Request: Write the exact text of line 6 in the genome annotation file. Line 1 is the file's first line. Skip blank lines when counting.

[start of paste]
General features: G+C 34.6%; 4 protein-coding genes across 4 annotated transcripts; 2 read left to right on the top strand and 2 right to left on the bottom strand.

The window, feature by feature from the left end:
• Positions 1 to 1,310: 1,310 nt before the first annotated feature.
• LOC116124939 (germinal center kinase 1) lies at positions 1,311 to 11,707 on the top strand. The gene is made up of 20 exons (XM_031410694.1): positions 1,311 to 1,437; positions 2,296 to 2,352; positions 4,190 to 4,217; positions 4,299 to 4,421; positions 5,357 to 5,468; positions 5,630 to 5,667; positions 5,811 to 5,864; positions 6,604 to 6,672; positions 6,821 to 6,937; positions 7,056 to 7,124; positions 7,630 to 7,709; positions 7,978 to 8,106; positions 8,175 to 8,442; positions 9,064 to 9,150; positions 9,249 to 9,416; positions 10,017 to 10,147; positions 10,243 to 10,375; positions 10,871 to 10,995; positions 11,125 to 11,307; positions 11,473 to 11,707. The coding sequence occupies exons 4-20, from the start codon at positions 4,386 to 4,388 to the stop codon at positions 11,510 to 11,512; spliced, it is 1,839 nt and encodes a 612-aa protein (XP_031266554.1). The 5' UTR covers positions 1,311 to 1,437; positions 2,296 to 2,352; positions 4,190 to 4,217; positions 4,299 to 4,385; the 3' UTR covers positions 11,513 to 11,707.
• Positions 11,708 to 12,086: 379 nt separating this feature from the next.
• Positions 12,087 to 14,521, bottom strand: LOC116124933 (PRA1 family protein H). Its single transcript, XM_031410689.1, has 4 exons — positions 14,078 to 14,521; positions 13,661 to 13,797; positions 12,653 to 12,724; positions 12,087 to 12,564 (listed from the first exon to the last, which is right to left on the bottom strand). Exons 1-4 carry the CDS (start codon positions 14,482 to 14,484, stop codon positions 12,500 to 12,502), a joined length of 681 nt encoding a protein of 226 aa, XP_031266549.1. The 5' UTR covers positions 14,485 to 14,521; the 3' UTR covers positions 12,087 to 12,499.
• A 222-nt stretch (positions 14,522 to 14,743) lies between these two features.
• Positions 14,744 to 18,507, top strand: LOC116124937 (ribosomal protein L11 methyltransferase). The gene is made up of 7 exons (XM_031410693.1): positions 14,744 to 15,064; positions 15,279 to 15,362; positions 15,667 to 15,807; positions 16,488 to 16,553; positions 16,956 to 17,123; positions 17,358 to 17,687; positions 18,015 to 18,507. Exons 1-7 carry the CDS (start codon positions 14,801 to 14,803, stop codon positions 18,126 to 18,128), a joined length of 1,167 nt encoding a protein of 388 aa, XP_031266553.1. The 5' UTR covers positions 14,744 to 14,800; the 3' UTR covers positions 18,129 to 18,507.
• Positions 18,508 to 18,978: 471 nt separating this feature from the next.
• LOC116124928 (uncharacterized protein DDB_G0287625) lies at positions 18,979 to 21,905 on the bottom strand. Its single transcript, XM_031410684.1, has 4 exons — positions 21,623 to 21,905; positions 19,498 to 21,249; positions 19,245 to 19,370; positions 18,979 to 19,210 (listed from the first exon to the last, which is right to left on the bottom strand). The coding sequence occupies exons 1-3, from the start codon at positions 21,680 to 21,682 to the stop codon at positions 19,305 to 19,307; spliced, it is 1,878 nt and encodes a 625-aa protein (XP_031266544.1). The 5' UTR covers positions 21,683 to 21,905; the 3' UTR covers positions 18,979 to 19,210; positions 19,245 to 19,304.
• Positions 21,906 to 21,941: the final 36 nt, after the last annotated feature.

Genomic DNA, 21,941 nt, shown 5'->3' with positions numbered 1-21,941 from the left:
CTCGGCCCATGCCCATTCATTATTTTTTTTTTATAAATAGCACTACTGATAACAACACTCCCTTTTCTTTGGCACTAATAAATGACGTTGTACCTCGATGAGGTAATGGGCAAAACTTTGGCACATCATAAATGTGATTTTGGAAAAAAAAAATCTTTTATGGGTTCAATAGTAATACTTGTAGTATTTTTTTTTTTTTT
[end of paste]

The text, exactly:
• Positions 12,087 to 14,521, bottom strand: LOC116124933 (PRA1 family protein H). Its single transcript, XM_031410689.1, has 4 exons — positions 14,078 to 14,521; positions 13,661 to 13,797; positions 12,653 to 12,724; positions 12,087 to 12,564 (listed from the first exon to the last, which is right to left on the bottom strand). Exons 1-4 carry the CDS (start codon positions 14,482 to 14,484, stop codon positions 12,500 to 12,502), a joined length of 681 nt encoding a protein of 226 aa, XP_031266549.1. The 5' UTR covers positions 14,485 to 14,521; the 3' UTR covers positions 12,087 to 12,499.